Theatre is the oldest and perhaps most important of art forms. It is the cultural crystallisation of the most basic and fundamental of human activities: from the moment we gain control of our minds as children, we play and dramatise with each other. All that the theatre really is the development of this incredibly necessary and primal urge into a cultural reality: thus we are drawn to the theatre’s curtain, to watch people pretend to be people they are not upon a stage that is not really what it says it is.
Bizarre, yes, but all too important in engaging the creative aspects of the audiences mind, a trait that has been disregarded by the advent of technology that creates any set imaginable: from castles to futuristic landscapes, the cinema has erected all of the audiences fantasies outside of the privacy of their own minds. This is where the medium differs so importantly: in theatre, as in reading, the audience become a creative participant in the drama as much as the actors are: if you do not choose to make the effort to believe, you will not be watching a play as such, but merely sitting in a dark room watching grown-ups play at make-believe.
This is why plays continue to be such an important artistic force in our culture: people yearn for the exhilaration that comes from the live act, the rush of excitement that only theatre can bring. CGI and 3-D cinema may develop to levels approaching almost alternative reality itself, but it will not compete with the creative effort required for, and the childlike urges satisfied by, the singular experience that a really damn good play can bring.
Another compelling feature which plays and the theatre hold is their social aspect: they are literature come alive into a living and breathing reality, experienced as they are in the company of many other participants. Plays hold all the charm of a good book (or the script itself, even) but have the added benefit of being enjoyed in the presence of other people. The enjoyment of literature is necessarily a lonely and singular pursuit, and the joy of a play in part comes from this twist on it’s own genre. The communal event which includes a heightened comic effect, as well as the dissolution of yourself into the play, can be very powerful indeed. Theatre thus straddles the personal and the social: it is an intense effort of creative power that can only be managed with an inner concentration, but at the same time it is a powerful catalyst for social interaction and a space where people come to meet, talk and a be with each other.
It is not only social in it’s reception, but the very creation and performance of a play takes a mammoth effort from a large team of people who must all have various skills to perform their differing tasks. This is another aspect of plays that make them so beguiling: they take so much effort to create their illusion, utilising as they do so many different types of human skill. From technical knowledge to musical aptitude, from literary proficiency to convincing acting skills, a play requires every facet of civilisation to pull itself off.
Theatre literally means the seeing place, taken from the greek word theatron. It was the Greeks who gave the primitive ideas of playing and enactment the form that we know today, theorising and formalising the base element into a true art form. It is through the theatrical experimentations of such giants as Aeschylus, Sophocles, Euripides and Aristophanes that theatre was shaped into the position it enjoys to day, with all it’s possibilities and endless potential. These classic pieces are still as enjoyable and relevant today as when they were first composed, and be they comedy or tragedy, will have you rolling in the aisles or stricken dumb with grief. If you get a chance why not check out Aeschylus’ Agamemnon, Sophocles’ Elektra, Aristophanes’ The Frogs, or Euripides’ The Bacchae and Medea.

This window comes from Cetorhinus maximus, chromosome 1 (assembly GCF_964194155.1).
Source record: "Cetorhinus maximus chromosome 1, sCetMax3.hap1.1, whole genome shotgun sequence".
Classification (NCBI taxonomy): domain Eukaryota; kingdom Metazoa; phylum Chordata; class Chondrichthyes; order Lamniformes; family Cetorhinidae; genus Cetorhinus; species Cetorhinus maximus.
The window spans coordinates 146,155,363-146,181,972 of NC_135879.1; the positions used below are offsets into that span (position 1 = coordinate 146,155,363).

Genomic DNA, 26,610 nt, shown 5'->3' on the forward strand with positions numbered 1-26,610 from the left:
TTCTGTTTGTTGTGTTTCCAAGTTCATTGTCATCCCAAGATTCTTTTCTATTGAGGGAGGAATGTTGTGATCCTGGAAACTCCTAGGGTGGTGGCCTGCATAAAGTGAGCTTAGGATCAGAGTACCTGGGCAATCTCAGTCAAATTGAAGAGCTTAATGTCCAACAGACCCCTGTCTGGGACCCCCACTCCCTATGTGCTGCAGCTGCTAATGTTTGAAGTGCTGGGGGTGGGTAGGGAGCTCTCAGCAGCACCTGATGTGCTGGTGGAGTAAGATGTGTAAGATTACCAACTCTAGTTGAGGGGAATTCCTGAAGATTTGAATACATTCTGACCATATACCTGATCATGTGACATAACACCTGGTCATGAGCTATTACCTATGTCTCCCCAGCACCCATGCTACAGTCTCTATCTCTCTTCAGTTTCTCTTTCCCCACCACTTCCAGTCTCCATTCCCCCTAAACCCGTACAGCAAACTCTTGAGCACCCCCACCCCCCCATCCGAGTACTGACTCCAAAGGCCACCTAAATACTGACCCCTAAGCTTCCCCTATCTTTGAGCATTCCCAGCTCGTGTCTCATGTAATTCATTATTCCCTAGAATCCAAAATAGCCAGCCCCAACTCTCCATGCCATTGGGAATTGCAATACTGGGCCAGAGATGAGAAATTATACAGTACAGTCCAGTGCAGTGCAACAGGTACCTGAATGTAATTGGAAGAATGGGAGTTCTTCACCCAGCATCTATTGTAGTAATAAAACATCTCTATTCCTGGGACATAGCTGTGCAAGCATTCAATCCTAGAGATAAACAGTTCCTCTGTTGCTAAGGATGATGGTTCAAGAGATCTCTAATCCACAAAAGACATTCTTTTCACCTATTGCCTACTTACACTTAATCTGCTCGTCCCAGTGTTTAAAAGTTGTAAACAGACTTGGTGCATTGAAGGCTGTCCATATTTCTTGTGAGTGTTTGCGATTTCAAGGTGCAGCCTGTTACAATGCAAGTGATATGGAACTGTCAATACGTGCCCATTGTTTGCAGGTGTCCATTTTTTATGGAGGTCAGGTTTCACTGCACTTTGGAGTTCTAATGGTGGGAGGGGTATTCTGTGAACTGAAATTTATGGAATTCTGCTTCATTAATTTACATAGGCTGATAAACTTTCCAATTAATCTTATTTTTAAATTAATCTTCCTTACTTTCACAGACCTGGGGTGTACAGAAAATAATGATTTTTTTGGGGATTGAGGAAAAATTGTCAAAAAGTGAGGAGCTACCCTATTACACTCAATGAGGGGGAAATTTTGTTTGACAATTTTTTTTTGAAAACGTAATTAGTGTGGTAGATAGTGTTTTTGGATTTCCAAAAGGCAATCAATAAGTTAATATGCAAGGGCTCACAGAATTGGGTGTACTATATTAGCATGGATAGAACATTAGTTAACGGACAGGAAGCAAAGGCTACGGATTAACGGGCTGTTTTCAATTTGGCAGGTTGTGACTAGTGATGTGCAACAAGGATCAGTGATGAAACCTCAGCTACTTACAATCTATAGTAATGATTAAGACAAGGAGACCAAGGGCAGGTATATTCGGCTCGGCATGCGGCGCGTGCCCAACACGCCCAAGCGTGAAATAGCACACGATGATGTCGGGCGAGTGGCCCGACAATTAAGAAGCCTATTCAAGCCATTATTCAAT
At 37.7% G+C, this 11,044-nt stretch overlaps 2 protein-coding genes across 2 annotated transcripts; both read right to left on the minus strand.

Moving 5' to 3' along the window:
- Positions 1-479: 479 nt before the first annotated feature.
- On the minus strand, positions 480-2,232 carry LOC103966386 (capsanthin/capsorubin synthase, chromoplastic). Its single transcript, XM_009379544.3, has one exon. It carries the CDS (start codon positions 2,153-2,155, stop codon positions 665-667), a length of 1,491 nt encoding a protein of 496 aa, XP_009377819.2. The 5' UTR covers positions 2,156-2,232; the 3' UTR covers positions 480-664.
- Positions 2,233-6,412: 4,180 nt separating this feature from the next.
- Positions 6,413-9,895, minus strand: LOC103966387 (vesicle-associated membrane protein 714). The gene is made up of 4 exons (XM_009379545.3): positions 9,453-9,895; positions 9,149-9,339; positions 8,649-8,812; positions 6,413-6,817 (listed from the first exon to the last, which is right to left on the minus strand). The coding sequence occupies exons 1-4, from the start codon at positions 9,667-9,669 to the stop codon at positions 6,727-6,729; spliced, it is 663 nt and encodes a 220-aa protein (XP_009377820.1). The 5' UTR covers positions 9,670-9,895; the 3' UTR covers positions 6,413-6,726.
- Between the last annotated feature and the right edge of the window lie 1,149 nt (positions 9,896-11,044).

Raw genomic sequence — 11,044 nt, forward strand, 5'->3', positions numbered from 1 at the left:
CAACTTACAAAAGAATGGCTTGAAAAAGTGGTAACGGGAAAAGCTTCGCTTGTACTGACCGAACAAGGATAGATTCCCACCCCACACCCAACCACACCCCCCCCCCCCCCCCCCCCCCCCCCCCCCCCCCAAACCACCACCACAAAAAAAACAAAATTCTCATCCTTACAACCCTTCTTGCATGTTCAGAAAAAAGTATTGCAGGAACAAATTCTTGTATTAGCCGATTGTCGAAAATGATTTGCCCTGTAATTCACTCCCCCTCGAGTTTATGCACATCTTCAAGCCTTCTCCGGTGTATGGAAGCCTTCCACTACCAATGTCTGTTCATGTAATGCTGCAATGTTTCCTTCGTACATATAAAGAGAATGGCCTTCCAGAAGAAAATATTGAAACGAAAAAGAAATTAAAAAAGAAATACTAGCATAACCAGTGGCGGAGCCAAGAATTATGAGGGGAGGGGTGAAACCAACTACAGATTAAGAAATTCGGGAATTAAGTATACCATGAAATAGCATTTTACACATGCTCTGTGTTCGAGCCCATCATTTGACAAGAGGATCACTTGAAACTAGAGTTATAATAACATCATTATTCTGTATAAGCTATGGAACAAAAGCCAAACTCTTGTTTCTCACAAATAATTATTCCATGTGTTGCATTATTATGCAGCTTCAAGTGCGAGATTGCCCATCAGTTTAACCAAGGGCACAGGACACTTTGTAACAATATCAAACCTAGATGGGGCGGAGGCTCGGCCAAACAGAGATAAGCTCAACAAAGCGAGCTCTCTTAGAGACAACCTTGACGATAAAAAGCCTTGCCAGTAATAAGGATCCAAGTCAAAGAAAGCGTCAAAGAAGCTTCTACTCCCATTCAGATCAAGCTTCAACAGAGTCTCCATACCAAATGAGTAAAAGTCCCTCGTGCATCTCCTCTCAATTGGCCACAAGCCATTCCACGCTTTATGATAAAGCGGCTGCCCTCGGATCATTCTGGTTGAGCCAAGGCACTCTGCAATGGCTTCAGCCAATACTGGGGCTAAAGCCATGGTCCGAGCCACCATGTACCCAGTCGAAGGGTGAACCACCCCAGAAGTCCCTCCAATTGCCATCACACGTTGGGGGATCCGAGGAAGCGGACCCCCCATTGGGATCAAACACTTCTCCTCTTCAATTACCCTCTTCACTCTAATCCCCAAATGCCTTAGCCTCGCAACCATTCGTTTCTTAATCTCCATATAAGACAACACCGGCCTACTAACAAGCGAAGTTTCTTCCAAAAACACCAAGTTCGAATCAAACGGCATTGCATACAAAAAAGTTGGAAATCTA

These rules and styles laid down were only the starting point. The next obvious point of reference would be the classical age of English theatre, where the work of such geniuses as William Shakespeare and Christopher Marlowe would go to change the world of the stage forever. The former in particular is well known the world over as the most gifted and formidable writer which history has ever seen. With his deft word-play, seemingly limitless imagination and endless playfulness with language, along with the huge host of unforgettable characters which populate his work, Shakespeare has captured the heart of anyone who has seen or read his plays. He went on to influence pretty much the entirety of literature and theatre that followed him, as well as being very accessible, funny and human. If you get the chance you should certainly try and catch one of his fantastic pieces of theatre, such as The Tempest, Romeo and Juliet, Anthony and Cleopatra, Julius Caesar or Hamlet. The plays of Christopher Marlowe are also often in high demand, such as The Jew of Malta and Doctor Faustus.
Since then theatre has come into its own, having had such a wonderful gauntlet laid down for it by this past greatness. In the likes of Brecht and Becket we find such wonderful theatrical experiments as the former’s Mother Courage and the latter’s Waiting For Godot. In Oscar Wilde we are given a full-on barrage of wit and word play, all driven by wonderfully observed characters in Wilde’s characteristic way: be sure to check out An Ideal Husband or The Importance of Being Earnest if you get the chance. Others such as Arthur Miller eschewed such glistening wit for an realism that hurts, working the sad story of twentieth century America into the microcosm of daily life, with such excellent plays as All My Sons and Death of a Salesman.
Boxoffice.co.uk has a huge selection of tickets to plays and the theatre, so whatever part of it’s history interests you, you are sure to be able to find tickets to see your beloved theatre in real life.